I recently became aware of International Women’s Day from an eCard reminder to send out greetings for this holiday. I was intrigued and searched on google to learn more. Do you know about International Women’s Day? Watch the videos below to learn how across the world women are empowering themselves.
International Women’s Day History
International Women’s Day (IWD), originally called International Working Women’s Day, is marked on March 8 every year. In different regions the focus of the celebrations ranges from general celebration of respect, appreciation and love towards women to a celebration for women’s economic, political and social achievements. Started as a Socialist political event, the holiday blended in the culture of many countries, primarily Eastern Europe, Russia, and the former Soviet bloc. In many regions, the day lost its political flavour, and became simply an occasion for men to express their love for women in a way somewhat similar to a mixture of Mother’s Day and St Valentine’s Day. In other regions, however, the original political and human rights theme designated by the United Nations runs strong, and political and social awareness of the struggles of women worldwide are brought out and examined in a hopeful manner.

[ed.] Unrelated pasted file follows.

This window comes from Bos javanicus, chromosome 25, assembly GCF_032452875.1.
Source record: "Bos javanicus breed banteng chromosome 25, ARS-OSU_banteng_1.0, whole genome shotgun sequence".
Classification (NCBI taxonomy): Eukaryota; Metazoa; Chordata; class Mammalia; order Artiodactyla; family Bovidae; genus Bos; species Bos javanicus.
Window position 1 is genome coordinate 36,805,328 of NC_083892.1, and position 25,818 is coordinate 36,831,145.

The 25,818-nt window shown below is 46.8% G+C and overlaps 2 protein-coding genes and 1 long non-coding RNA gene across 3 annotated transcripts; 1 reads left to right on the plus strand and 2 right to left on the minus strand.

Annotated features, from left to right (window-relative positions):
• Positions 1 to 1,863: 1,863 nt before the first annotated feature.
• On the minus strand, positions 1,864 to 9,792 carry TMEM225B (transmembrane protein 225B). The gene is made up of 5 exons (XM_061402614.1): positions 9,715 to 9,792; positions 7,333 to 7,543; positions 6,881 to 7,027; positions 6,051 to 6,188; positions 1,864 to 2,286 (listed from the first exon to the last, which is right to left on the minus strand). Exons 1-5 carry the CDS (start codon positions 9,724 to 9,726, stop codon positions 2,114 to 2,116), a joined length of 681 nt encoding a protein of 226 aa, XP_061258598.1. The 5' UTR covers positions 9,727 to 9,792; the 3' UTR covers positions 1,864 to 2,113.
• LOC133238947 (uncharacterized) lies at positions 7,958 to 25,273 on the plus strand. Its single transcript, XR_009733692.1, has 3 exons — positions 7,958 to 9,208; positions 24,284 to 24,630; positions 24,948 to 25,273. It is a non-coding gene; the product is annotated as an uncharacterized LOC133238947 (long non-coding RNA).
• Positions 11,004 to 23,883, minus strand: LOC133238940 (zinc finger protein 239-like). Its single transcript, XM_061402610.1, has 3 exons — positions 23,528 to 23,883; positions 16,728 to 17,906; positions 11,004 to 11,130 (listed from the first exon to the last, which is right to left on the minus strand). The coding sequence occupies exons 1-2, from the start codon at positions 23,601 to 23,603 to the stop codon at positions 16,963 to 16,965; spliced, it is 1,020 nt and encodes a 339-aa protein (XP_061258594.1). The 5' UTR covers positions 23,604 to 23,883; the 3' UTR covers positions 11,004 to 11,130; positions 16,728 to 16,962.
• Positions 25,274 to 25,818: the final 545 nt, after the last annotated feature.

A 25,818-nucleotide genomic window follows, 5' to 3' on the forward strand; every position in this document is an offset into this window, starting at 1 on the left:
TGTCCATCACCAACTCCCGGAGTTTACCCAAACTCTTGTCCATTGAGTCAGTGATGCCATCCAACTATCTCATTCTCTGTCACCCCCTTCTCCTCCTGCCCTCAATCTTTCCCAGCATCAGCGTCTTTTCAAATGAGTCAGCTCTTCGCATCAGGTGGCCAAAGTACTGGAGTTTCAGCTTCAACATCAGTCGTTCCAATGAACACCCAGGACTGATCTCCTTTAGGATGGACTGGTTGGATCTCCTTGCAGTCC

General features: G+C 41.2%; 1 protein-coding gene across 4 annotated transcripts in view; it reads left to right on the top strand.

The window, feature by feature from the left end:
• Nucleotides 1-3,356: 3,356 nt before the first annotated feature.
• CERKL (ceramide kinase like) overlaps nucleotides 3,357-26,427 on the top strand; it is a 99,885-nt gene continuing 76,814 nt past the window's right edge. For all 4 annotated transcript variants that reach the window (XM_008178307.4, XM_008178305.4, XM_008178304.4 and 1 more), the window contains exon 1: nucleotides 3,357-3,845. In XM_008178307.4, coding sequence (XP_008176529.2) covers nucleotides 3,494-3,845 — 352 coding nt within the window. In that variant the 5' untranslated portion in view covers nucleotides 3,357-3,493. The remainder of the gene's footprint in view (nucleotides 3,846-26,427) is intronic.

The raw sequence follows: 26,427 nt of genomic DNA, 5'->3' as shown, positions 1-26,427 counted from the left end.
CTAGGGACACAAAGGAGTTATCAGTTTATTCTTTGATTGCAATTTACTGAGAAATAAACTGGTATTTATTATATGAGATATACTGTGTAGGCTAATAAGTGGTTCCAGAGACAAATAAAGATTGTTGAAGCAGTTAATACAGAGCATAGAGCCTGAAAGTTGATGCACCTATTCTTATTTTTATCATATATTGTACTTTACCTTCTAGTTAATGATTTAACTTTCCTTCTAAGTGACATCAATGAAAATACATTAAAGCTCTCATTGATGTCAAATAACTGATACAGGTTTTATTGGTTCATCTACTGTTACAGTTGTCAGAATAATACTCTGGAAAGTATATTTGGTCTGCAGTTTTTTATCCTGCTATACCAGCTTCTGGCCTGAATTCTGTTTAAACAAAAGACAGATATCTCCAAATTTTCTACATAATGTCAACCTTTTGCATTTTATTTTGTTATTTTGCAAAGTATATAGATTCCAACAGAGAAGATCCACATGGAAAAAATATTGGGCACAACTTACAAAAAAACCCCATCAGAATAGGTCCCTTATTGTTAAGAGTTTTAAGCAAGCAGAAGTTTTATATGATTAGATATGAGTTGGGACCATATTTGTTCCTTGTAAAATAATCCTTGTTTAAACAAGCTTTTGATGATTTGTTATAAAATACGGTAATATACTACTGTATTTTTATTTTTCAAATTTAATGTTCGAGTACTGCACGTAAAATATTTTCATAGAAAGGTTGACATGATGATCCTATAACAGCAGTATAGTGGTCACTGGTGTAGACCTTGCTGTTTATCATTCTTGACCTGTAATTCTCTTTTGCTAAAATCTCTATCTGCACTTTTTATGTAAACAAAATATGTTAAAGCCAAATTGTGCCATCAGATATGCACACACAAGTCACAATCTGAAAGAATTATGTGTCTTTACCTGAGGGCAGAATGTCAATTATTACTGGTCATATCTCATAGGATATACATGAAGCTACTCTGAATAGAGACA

2012 International Women’s Day
The UN theme for International Women’s Day 2012 is Empower Women – End Hunger and Poverty. In many countries, International Women’s Day is an occasion to honor and praise women for their accomplishments. In 2012, Oxfam America (an international confederation of 15 organisations working in more than 90 countries worldwide to find lasting solutions to poverty and related injustice around the world) is inviting people to celebrate inspiring women in their lives by sending a free International Women’s Day e-Card or honoring a woman whose efforts make a difference in the fight against hunger and poverty with Oxfam’s International Women’s Day award. Click here if you would like to send an e-Card.
On the occasion of International Women’s Day 2012, the ICRC ( International Committee of the Red Cross) is calling for more action to help the mothers and wives of people who have gone missing during armed conflict. The vast majority of people who go missing in connection with conflict are men. As well as the anguish of not knowing what has happened to the missing person, many of these women face economic and practical difficulties. The ICRC underlines the duty of parties to a conflict to search for the missing and provide information for the families.
Take time today to celebrate yourself and reflect on women’s achievements throughout history and across nations.